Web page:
If last year was one in which I read hardly any fiction, then 2019 is one in which I’ve gone the opposite way, making a point to explore some of the popular Tudor historical fiction byways …
At some stage I might even produce a comparative guide, but for the moment here’s a review of ‘Lamentation‘, sixth instalment of CJ Sansom‘s ‘Shardlake’ series.
I’ve got time for Shardlake: he’s human and fallible – where many other detectives/lawyers seem capable of startling cognitive gymnastics he is more about plodding through the process.
In this case, his fallibility extends to taking on a case against his better judgement owing to his foolish, unrequitable love for his Queen, Catherine Parr. In the meantime, there are domestic issues he needs to try and bottom out, and he’s clearly scarred by the sinking of the Mary Rose a year before the book opens. It’s not helpful, then, that his first act in the novel is acting as a reluctant witness to the public burning of heretics.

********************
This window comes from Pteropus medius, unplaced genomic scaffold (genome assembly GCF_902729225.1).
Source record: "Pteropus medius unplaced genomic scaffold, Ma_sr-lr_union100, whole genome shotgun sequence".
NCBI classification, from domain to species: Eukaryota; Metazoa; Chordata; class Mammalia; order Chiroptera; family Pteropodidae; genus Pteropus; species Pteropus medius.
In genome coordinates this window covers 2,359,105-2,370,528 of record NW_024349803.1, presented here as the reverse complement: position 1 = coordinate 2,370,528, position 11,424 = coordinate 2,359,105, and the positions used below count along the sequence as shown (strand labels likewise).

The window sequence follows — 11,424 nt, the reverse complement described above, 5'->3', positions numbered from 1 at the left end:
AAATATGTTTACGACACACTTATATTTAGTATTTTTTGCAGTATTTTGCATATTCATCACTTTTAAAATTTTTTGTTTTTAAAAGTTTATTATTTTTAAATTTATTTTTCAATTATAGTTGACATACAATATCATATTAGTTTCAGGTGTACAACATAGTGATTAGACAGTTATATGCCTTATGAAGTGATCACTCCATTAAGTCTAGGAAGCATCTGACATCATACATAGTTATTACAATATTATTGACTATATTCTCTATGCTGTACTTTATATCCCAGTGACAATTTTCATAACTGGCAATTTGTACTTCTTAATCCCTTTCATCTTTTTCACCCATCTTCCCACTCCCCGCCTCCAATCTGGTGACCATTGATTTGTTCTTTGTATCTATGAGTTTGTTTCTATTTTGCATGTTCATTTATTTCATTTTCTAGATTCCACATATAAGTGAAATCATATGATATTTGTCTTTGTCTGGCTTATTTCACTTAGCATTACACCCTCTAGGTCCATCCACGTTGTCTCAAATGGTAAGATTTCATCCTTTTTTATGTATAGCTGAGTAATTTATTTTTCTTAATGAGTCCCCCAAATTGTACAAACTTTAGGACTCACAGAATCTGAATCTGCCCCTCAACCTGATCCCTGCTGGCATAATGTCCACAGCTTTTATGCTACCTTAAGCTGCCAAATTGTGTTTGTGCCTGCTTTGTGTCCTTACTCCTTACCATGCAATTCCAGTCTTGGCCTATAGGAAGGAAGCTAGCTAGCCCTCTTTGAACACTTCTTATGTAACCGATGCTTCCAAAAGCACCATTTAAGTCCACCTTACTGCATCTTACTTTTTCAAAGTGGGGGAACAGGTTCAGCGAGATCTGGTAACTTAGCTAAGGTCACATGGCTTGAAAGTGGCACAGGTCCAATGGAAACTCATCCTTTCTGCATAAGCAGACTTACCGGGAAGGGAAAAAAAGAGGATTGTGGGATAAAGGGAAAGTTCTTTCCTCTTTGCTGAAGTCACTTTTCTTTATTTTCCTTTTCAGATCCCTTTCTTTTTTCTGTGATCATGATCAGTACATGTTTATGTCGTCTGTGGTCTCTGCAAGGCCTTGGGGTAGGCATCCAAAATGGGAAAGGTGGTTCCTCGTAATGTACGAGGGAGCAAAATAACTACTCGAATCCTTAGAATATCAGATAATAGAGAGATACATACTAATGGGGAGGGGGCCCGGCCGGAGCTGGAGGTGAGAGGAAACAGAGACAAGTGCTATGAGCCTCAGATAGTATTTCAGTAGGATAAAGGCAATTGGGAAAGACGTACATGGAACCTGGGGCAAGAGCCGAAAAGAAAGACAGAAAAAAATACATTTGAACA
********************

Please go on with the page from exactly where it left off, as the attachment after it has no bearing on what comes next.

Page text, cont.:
As I’ve said, Shardlake is methodical, and this lends a slow pace to the novel. I wonder if it could, maybe should, have been about 75 pages shorter, to add some snap. Otherwise, my only real complaint is that at times Sansom’s exposition feels a little clumsy, and I would end up pausing my reading to think about how I might have rephrased or introduced a nugget of information in a different way.
Otherwise, this was a satisfying read.
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